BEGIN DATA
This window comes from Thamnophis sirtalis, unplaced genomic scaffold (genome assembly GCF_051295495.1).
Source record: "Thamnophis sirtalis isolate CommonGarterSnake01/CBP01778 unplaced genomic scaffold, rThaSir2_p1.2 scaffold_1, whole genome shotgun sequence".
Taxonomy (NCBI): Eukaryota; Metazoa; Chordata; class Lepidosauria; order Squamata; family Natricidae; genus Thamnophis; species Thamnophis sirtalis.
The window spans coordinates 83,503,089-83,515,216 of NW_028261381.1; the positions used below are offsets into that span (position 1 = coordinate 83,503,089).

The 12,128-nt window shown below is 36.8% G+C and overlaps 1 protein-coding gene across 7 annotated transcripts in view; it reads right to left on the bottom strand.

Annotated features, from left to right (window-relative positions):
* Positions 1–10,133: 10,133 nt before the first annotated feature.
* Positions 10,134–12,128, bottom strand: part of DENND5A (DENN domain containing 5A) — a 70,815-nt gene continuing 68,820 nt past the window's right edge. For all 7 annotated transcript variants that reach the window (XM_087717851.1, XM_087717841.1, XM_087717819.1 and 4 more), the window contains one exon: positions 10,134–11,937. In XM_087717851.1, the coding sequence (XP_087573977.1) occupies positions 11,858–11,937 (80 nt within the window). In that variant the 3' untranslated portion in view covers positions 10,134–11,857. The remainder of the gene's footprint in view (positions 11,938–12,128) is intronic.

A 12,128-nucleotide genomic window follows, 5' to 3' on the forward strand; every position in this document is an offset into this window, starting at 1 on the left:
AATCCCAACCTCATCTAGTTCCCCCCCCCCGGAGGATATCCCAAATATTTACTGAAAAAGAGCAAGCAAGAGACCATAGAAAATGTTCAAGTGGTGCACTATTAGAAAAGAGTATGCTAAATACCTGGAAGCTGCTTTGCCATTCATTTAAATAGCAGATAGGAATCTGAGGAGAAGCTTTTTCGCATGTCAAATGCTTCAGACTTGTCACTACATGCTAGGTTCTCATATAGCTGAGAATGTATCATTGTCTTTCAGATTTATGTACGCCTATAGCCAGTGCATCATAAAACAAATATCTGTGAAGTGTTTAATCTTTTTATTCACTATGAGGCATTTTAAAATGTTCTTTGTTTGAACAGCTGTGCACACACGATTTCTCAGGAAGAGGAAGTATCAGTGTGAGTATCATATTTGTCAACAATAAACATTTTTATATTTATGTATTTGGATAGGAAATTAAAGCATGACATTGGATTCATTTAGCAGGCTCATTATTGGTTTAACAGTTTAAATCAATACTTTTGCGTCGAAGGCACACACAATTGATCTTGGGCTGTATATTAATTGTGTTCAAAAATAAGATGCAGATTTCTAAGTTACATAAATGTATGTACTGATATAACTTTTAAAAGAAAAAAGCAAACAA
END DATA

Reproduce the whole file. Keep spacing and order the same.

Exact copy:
This window comes from Thamnophis sirtalis, unplaced genomic scaffold (genome assembly GCF_051295495.1).
Source record: "Thamnophis sirtalis isolate CommonGarterSnake01/CBP01778 unplaced genomic scaffold, rThaSir2_p1.2 scaffold_1, whole genome shotgun sequence".
Taxonomy (NCBI): Eukaryota; Metazoa; Chordata; class Lepidosauria; order Squamata; family Natricidae; genus Thamnophis; species Thamnophis sirtalis.
The window spans coordinates 83,503,089-83,515,216 of NW_028261381.1; the positions used below are offsets into that span (position 1 = coordinate 83,503,089).

The 12,128-nt window shown below is 36.8% G+C and overlaps 1 protein-coding gene across 7 annotated transcripts in view; it reads right to left on the bottom strand.

Annotated features, from left to right (window-relative positions):
* Positions 1–10,133: 10,133 nt before the first annotated feature.
* Positions 10,134–12,128, bottom strand: part of DENND5A (DENN domain containing 5A) — a 70,815-nt gene continuing 68,820 nt past the window's right edge. For all 7 annotated transcript variants that reach the window (XM_087717851.1, XM_087717841.1, XM_087717819.1 and 4 more), the window contains one exon: positions 10,134–11,937. In XM_087717851.1, the coding sequence (XP_087573977.1) occupies positions 11,858–11,937 (80 nt within the window). In that variant the 3' untranslated portion in view covers positions 10,134–11,857. The remainder of the gene's footprint in view (positions 11,938–12,128) is intronic.

A 12,128-nucleotide genomic window follows, 5' to 3' on the forward strand; every position in this document is an offset into this window, starting at 1 on the left:
AATCCCAACCTCATCTAGTTCCCCCCCCCCGGAGGATATCCCAAATATTTACTGAAAAAGAGCAAGCAAGAGACCATAGAAAATGTTCAAGTGGTGCACTATTAGAAAAGAGTATGCTAAATACCTGGAAGCTGCTTTGCCATTCATTTAAATAGCAGATAGGAATCTGAGGAGAAGCTTTTTCGCATGTCAAATGCTTCAGACTTGTCACTACATGCTAGGTTCTCATATAGCTGAGAATGTATCATTGTCTTTCAGATTTATGTACGCCTATAGCCAGTGCATCATAAAACAAATATCTGTGAAGTGTTTAATCTTTTTATTCACTATGAGGCATTTTAAAATGTTCTTTGTTTGAACAGCTGTGCACACACGATTTCTCAGGAAGAGGAAGTATCAGTGTGAGTATCATATTTGTCAACAATAAACATTTTTATATTTATGTATTTGGATAGGAAATTAAAGCATGACATTGGATTCATTTAGCAGGCTCATTATTGGTTTAACAGTTTAAATCAATACTTTTGCGTCGAAGGCACACACAATTGATCTTGGGCTGTATATTAATTGTGTTCAAAAATAAGATGCAGATTTCTAAGTTACATAAATGTATGTACTGATATAACTTTTAAAAGAAAAAAGCAAACAA